I prioritize building relationships with leaders, residents, key stakeholders, grassroots and “grasstop” allies. During my decades of organizing, I have always been intentional in ensuring that there is unity among everyone. We must all put aside our differences and work together for the betterment of our community. I know from experience that the best decisions are made when there are many voices at the table. Organizing has taught me how to expand the conversation and engage people for change, a tool that will be important to help me advocate for residents of the ward and the entire city when I am on the City Council.

As (one of) the farthest area(s) from City Hall, how would you help your constituents feel included in government?

I believe in transparency and partnership. I would love to see town hall meetings and events where I hear directly from as many people as possible to have a better understanding of the needs of the community and be able to advocate for them in City Hall. I am also committed to allocating a portion of the aldermanic “menu” funds each year for participatory budgeting. I’ve seen how previous projects have found needs that otherwise might remain unknown to the City and Aldermen, such as the desire for neighborhood identifiers. I also believe in the process helps educate residents to make a more informed electorate and promote democracy.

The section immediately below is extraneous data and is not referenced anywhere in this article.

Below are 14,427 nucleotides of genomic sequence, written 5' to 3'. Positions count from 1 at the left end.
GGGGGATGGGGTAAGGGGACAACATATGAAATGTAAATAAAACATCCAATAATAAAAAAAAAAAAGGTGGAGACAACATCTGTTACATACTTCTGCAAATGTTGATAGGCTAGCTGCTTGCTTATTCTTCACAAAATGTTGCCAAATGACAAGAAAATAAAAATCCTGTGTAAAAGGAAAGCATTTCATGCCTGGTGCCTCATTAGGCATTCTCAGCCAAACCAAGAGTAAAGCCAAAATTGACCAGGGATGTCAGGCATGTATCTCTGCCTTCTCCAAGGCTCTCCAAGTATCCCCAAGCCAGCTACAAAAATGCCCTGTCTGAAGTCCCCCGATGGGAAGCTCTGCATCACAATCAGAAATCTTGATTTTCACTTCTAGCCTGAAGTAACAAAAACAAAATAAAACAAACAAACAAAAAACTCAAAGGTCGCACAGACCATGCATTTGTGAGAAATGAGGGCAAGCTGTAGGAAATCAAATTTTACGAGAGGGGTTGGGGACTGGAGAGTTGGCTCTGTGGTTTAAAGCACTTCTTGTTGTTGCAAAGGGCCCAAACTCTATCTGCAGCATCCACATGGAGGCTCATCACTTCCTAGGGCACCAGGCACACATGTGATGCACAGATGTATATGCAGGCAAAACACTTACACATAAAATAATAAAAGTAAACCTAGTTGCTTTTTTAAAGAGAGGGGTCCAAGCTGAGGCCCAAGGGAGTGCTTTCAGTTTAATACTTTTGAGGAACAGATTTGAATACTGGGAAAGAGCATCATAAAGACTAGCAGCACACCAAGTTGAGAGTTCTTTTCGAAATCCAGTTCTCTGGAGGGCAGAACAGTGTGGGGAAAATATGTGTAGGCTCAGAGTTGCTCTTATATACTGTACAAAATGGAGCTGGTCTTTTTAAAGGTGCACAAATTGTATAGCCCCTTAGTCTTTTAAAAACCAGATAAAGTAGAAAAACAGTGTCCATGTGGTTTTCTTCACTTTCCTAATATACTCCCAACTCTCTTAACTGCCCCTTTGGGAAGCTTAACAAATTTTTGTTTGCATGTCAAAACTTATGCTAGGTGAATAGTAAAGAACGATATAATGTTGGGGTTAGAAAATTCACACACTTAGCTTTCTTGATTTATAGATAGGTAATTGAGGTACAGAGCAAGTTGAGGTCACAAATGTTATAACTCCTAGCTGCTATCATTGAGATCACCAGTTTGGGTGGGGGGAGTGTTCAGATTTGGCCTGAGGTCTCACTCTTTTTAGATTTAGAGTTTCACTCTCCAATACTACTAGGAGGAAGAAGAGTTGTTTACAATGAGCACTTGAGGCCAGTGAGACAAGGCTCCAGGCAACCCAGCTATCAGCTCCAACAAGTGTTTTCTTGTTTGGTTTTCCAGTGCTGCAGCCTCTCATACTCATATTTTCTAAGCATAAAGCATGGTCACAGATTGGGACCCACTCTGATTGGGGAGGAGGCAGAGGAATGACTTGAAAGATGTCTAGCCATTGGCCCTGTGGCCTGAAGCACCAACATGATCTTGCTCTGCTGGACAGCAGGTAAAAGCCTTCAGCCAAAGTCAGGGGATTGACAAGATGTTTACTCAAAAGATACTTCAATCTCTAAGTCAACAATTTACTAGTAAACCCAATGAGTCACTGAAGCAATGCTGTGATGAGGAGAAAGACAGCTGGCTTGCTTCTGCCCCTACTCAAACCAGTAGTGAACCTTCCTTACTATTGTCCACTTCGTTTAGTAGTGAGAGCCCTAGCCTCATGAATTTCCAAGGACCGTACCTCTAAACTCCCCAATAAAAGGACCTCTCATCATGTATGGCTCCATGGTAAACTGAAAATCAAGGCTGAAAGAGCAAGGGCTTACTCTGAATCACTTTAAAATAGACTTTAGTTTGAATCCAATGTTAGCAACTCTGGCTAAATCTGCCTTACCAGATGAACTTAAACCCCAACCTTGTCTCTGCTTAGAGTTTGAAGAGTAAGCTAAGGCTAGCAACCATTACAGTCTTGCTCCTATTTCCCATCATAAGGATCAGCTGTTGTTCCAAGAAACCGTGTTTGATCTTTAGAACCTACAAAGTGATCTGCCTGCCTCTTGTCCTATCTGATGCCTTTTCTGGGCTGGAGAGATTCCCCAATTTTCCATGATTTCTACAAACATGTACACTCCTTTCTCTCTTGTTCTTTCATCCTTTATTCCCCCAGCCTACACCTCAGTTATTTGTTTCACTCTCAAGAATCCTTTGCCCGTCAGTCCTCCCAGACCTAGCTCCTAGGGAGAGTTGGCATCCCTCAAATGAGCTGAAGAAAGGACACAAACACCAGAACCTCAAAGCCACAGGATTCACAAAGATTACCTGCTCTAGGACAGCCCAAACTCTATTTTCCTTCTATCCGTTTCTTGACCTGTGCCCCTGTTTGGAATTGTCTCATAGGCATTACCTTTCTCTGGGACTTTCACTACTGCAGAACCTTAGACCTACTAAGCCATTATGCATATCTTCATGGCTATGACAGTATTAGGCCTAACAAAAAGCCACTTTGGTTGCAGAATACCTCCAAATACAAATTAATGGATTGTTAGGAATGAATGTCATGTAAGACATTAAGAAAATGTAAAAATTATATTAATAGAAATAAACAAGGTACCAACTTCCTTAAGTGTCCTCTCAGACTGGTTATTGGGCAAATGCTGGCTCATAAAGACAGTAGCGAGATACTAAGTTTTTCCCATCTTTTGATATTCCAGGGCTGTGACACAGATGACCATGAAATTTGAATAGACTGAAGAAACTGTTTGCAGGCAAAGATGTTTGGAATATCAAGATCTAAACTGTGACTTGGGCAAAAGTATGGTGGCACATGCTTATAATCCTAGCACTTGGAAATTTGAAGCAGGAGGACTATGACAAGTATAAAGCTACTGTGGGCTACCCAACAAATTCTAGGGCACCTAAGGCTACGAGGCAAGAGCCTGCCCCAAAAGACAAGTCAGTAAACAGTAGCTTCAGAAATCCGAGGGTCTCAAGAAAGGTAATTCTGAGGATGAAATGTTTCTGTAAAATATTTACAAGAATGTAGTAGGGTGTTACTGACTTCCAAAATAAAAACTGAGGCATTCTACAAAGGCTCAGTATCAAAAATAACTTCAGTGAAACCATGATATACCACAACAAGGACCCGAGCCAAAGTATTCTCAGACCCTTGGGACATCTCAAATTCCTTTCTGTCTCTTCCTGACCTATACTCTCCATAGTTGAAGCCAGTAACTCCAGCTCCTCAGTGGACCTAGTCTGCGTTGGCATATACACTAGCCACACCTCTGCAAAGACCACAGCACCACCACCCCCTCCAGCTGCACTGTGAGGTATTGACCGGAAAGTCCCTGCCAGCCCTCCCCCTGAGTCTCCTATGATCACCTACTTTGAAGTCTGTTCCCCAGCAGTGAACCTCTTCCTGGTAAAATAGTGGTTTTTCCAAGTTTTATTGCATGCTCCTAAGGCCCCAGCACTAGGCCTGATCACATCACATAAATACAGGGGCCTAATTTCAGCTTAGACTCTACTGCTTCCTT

How do you plan to address environmental issues that have affected the area?

The first thing we need to do is be proactive versus reactive, that’s why we need to inform folks about what is coming to us and engage early with the Illinois and U.S. EPA. Any new developments must meet the most current and stringent environmental regulations to promote long-term sustainable and green development. I know that protecting our environment and health requires partnerships and collaboration.

My experience as an organizer and advocate will help me engage a wide range of advocates and experts. We need to ensure that the companies that come in do not harm our environment or risk our health. I want to engage our local universities to help study the high rates of chronic illness on the Southeast Side and improve the healthcare ecosystem to make accessing health resources easier for our residents.

What are your thoughts about the current immigration crisis and how would you respond to that as an alderperson?

While immigration is a federal issue, there are some local things that impact us. I will ensure that the voices of our immigrant brothers and sisters are heard in City Hall and that we remain a sanctuary city. I also plan to meet with our police department to ensure that the safety of our community members is a priority. I plan to ensure that workshops are conducted by our allies and partners to educate residents of their rights. I also will work on furthering the Rapid Response Committee to include others in ensuring that we can communicate effectively when there is a dire situation of ICE presence.

Update, October 6, 2022: Post publication, this story was updated to reflect Sadlowski-Garza’s fundraising support.

Alma Campos is the Weekly’s Immigration editor